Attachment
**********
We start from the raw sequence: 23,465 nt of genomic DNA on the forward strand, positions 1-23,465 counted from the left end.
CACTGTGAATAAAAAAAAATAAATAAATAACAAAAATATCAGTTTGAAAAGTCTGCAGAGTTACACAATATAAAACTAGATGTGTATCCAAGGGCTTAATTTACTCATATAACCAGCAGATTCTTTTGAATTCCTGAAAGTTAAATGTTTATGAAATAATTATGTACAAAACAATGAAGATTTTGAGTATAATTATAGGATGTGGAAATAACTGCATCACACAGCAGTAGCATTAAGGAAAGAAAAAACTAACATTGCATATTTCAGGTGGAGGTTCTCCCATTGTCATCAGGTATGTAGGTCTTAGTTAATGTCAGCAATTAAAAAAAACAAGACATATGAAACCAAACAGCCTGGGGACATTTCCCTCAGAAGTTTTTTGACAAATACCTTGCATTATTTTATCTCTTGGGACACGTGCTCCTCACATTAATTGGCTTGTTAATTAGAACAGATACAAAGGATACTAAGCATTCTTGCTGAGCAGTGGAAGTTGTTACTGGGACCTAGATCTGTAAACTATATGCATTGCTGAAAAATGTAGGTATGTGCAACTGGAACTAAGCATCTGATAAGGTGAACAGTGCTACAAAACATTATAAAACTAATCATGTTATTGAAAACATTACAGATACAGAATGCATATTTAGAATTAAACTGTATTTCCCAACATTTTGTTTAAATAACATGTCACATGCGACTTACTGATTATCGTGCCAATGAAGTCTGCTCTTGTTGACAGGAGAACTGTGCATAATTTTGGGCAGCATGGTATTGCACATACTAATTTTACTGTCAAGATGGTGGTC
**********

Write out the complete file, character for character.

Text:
We start from the raw sequence: 23,465 nt of genomic DNA on the forward strand, positions 1-23,465 counted from the left end.
CACTGTGAATAAAAAAAAATAAATAAATAACAAAAATATCAGTTTGAAAAGTCTGCAGAGTTACACAATATAAAACTAGATGTGTATCCAAGGGCTTAATTTACTCATATAACCAGCAGATTCTTTTGAATTCCTGAAAGTTAAATGTTTATGAAATAATTATGTACAAAACAATGAAGATTTTGAGTATAATTATAGGATGTGGAAATAACTGCATCACACAGCAGTAGCATTAAGGAAAGAAAAAACTAACATTGCATATTTCAGGTGGAGGTTCTCCCATTGTCATCAGGTATGTAGGTCTTAGTTAATGTCAGCAATTAAAAAAAACAAGACATATGAAACCAAACAGCCTGGGGACATTTCCCTCAGAAGTTTTTTGACAAATACCTTGCATTATTTTATCTCTTGGGACACGTGCTCCTCACATTAATTGGCTTGTTAATTAGAACAGATACAAAGGATACTAAGCATTCTTGCTGAGCAGTGGAAGTTGTTACTGGGACCTAGATCTGTAAACTATATGCATTGCTGAAAAATGTAGGTATGTGCAACTGGAACTAAGCATCTGATAAGGTGAACAGTGCTACAAAACATTATAAAACTAATCATGTTATTGAAAACATTACAGATACAGAATGCATATTTAGAATTAAACTGTATTTCCCAACATTTTGTTTAAATAACATGTCACATGCGACTTACTGATTATCGTGCCAATGAAGTCTGCTCTTGTTGACAGGAGAACTGTGCATAATTTTGGGCAGCATGGTATTGCACATACTAATTTTACTGTCAAGATGGTGGTC